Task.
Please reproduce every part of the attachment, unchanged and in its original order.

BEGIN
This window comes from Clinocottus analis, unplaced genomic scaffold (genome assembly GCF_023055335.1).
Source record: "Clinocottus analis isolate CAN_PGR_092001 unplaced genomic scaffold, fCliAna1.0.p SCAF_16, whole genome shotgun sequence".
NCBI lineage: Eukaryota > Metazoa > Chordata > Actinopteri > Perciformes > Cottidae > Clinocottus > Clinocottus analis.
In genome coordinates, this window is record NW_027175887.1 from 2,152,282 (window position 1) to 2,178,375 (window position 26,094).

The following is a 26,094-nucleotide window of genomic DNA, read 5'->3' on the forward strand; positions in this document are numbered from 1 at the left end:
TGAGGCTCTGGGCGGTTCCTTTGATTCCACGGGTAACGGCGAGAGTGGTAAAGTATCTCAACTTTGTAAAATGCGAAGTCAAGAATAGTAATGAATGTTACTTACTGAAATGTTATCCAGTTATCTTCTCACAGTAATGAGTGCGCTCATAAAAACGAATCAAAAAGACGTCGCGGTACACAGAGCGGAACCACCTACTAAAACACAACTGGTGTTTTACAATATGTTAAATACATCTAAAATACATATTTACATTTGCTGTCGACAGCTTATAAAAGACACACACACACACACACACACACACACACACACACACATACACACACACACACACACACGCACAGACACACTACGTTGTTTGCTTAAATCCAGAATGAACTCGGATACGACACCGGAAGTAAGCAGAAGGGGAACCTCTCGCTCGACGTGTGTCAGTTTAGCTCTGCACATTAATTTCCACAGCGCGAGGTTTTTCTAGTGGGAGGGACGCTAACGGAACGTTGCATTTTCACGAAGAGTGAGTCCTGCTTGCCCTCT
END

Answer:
This window comes from Clinocottus analis, unplaced genomic scaffold (genome assembly GCF_023055335.1).
Source record: "Clinocottus analis isolate CAN_PGR_092001 unplaced genomic scaffold, fCliAna1.0.p SCAF_16, whole genome shotgun sequence".
NCBI lineage: Eukaryota > Metazoa > Chordata > Actinopteri > Perciformes > Cottidae > Clinocottus > Clinocottus analis.
In genome coordinates, this window is record NW_027175887.1 from 2,152,282 (window position 1) to 2,178,375 (window position 26,094).

The following is a 26,094-nucleotide window of genomic DNA, read 5'->3' on the forward strand; positions in this document are numbered from 1 at the left end:
TGAGGCTCTGGGCGGTTCCTTTGATTCCACGGGTAACGGCGAGAGTGGTAAAGTATCTCAACTTTGTAAAATGCGAAGTCAAGAATAGTAATGAATGTTACTTACTGAAATGTTATCCAGTTATCTTCTCACAGTAATGAGTGCGCTCATAAAAACGAATCAAAAAGACGTCGCGGTACACAGAGCGGAACCACCTACTAAAACACAACTGGTGTTTTACAATATGTTAAATACATCTAAAATACATATTTACATTTGCTGTCGACAGCTTATAAAAGACACACACACACACACACACACACACACACACACACACATACACACACACACACACACACGCACAGACACACTACGTTGTTTGCTTAAATCCAGAATGAACTCGGATACGACACCGGAAGTAAGCAGAAGGGGAACCTCTCGCTCGACGTGTGTCAGTTTAGCTCTGCACATTAATTTCCACAGCGCGAGGTTTTTCTAGTGGGAGGGACGCTAACGGAACGTTGCATTTTCACGAAGAGTGAGTCCTGCTTGCCCTCT